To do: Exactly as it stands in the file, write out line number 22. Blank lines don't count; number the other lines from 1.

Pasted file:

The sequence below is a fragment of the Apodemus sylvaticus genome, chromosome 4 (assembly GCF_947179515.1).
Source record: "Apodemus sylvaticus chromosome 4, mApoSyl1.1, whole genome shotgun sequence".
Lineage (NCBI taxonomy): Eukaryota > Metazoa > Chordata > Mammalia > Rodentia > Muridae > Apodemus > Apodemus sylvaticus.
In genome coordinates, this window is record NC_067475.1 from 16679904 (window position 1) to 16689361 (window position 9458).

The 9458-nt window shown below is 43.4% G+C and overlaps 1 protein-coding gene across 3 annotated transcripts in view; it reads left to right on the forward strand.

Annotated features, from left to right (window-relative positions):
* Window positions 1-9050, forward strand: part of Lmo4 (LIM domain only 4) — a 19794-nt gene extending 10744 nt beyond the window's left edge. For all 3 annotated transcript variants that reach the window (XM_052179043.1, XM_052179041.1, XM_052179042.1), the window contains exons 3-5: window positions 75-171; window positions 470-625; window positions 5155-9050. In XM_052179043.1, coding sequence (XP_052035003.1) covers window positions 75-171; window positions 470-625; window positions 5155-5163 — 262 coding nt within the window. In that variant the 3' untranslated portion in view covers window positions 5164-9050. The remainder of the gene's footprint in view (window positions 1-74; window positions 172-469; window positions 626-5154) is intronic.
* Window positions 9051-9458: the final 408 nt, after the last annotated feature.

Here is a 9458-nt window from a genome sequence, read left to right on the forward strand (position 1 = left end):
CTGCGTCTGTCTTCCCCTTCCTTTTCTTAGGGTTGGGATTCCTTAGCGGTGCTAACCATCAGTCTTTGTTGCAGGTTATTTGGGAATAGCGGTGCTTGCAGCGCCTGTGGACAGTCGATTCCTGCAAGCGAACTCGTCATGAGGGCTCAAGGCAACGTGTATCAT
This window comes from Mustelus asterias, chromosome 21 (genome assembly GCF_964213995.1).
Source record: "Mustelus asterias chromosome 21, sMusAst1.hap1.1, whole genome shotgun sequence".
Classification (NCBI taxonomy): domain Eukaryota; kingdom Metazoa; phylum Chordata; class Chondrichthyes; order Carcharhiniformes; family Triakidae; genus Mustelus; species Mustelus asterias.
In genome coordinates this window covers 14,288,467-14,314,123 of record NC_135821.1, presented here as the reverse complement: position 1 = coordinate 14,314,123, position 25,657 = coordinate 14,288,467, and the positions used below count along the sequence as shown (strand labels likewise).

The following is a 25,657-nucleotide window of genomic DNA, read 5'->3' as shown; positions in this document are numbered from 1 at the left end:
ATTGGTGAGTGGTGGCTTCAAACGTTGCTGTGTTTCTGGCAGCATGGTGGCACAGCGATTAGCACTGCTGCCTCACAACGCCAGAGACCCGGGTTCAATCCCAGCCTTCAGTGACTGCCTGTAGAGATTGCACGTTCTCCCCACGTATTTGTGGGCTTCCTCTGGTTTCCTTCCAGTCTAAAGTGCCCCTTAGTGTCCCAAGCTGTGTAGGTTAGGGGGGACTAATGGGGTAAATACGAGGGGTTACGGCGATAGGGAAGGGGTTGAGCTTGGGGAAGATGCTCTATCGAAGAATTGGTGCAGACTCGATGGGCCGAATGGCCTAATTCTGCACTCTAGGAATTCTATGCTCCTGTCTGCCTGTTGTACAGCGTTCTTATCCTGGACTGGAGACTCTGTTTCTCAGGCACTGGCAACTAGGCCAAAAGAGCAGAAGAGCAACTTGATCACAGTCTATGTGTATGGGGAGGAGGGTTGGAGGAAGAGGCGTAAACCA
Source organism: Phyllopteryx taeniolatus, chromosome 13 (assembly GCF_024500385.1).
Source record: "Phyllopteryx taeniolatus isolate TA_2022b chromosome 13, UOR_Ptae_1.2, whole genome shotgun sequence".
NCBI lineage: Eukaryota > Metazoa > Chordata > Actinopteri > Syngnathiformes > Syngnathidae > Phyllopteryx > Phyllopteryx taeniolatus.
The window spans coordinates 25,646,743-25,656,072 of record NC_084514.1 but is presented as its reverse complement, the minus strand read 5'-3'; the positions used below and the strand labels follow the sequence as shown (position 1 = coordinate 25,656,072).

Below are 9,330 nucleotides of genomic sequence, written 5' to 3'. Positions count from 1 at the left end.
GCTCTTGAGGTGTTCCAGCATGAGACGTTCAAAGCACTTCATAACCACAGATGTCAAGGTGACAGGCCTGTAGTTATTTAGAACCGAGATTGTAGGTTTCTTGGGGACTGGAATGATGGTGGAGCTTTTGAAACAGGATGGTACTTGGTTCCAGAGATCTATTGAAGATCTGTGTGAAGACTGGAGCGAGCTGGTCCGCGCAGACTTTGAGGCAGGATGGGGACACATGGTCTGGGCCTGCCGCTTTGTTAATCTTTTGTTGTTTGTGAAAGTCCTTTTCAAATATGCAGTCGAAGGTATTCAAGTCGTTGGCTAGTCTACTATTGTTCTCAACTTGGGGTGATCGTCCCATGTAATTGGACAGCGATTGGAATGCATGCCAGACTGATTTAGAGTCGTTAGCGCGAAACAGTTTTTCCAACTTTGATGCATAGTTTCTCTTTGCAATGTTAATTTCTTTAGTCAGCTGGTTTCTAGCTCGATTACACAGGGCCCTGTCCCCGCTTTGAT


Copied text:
GCTCTTGAGGTGTTCCAGCATGAGACGTTCAAAGCACTTCATAACCACAGATGTCAAGGTGACAGGCCTGTAGTTATTTAGAACCGAGATTGTAGGTTTCTTGGGGACTGGAATGATGGTGGAGCTTTTGAAACAGGATGGTACTTGGTTCCAGAGATCTATTGAAGATCTGTGTGAAGACTGGAGCGAGCTGGTCCGCGCAGACTTTGAGGCAGGATGGGGACACATGGTCTGGGCCTGCCGCTTTGTTAATCTTTTGTTGTTTGTGAAAGTCCTTTTCAAATATGCAGTCGAAGGTATTCAAGTCGTTGGCTAGTCTACTATTGTTCTCAACTTGGGGTGATCGTCCCATGTAATTGGACAGCGATTGGAATGCATGCCAGACTGATTTAGAGTCGTTAGCGCGAAACAGTTTTTCCAACTTTGATGCATAGTTTCTCTTTGCAATGTTAATTTCTTTAGTCAGCTGGTTTCTAGCTCGATTACACAGGGCCCTGTCCCCGCTTTGAT